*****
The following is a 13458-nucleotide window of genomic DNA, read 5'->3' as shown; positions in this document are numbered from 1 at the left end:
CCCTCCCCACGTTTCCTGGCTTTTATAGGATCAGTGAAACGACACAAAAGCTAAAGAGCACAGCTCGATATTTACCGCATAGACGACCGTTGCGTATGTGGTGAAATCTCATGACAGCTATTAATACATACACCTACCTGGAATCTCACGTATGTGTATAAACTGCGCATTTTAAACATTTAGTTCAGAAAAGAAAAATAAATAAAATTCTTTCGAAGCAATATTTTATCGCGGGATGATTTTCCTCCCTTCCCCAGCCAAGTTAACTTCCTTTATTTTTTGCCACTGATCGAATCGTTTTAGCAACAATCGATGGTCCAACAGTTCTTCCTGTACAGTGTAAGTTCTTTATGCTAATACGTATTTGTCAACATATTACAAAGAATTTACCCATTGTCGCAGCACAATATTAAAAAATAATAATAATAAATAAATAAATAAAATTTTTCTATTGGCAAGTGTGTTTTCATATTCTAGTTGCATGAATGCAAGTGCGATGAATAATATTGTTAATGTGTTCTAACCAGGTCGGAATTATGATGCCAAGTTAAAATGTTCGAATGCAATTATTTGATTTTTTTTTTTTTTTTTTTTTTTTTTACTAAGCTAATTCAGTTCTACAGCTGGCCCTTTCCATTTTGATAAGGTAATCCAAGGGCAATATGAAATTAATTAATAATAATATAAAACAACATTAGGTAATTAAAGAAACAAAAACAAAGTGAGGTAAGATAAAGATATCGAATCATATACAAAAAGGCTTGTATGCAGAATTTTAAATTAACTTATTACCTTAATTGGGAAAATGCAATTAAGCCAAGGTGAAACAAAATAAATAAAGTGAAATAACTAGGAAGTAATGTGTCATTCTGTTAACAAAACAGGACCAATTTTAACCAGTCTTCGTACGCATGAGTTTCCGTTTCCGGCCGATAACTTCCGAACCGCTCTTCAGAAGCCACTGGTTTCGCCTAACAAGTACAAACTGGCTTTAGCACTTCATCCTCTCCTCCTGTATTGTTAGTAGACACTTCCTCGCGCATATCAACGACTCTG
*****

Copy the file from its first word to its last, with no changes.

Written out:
The following is a 13458-nucleotide window of genomic DNA, read 5'->3' as shown; positions in this document are numbered from 1 at the left end:
CCCTCCCCACGTTTCCTGGCTTTTATAGGATCAGTGAAACGACACAAAAGCTAAAGAGCACAGCTCGATATTTACCGCATAGACGACCGTTGCGTATGTGGTGAAATCTCATGACAGCTATTAATACATACACCTACCTGGAATCTCACGTATGTGTATAAACTGCGCATTTTAAACATTTAGTTCAGAAAAGAAAAATAAATAAAATTCTTTCGAAGCAATATTTTATCGCGGGATGATTTTCCTCCCTTCCCCAGCCAAGTTAACTTCCTTTATTTTTTGCCACTGATCGAATCGTTTTAGCAACAATCGATGGTCCAACAGTTCTTCCTGTACAGTGTAAGTTCTTTATGCTAATACGTATTTGTCAACATATTACAAAGAATTTACCCATTGTCGCAGCACAATATTAAAAAATAATAATAATAAATAAATAAATAAAATTTTTCTATTGGCAAGTGTGTTTTCATATTCTAGTTGCATGAATGCAAGTGCGATGAATAATATTGTTAATGTGTTCTAACCAGGTCGGAATTATGATGCCAAGTTAAAATGTTCGAATGCAATTATTTGATTTTTTTTTTTTTTTTTTTTTTTTTTACTAAGCTAATTCAGTTCTACAGCTGGCCCTTTCCATTTTGATAAGGTAATCCAAGGGCAATATGAAATTAATTAATAATAATATAAAACAACATTAGGTAATTAAAGAAACAAAAACAAAGTGAGGTAAGATAAAGATATCGAATCATATACAAAAAGGCTTGTATGCAGAATTTTAAATTAACTTATTACCTTAATTGGGAAAATGCAATTAAGCCAAGGTGAAACAAAATAAATAAAGTGAAATAACTAGGAAGTAATGTGTCATTCTGTTAACAAAACAGGACCAATTTTAACCAGTCTTCGTACGCATGAGTTTCCGTTTCCGGCCGATAACTTCCGAACCGCTCTTCAGAAGCCACTGGTTTCGCCTAACAAGTACAAACTGGCTTTAGCACTTCATCCTCTCCTCCTGTATTGTTAGTAGACACTTCCTCGCGCATATCAACGACTCTG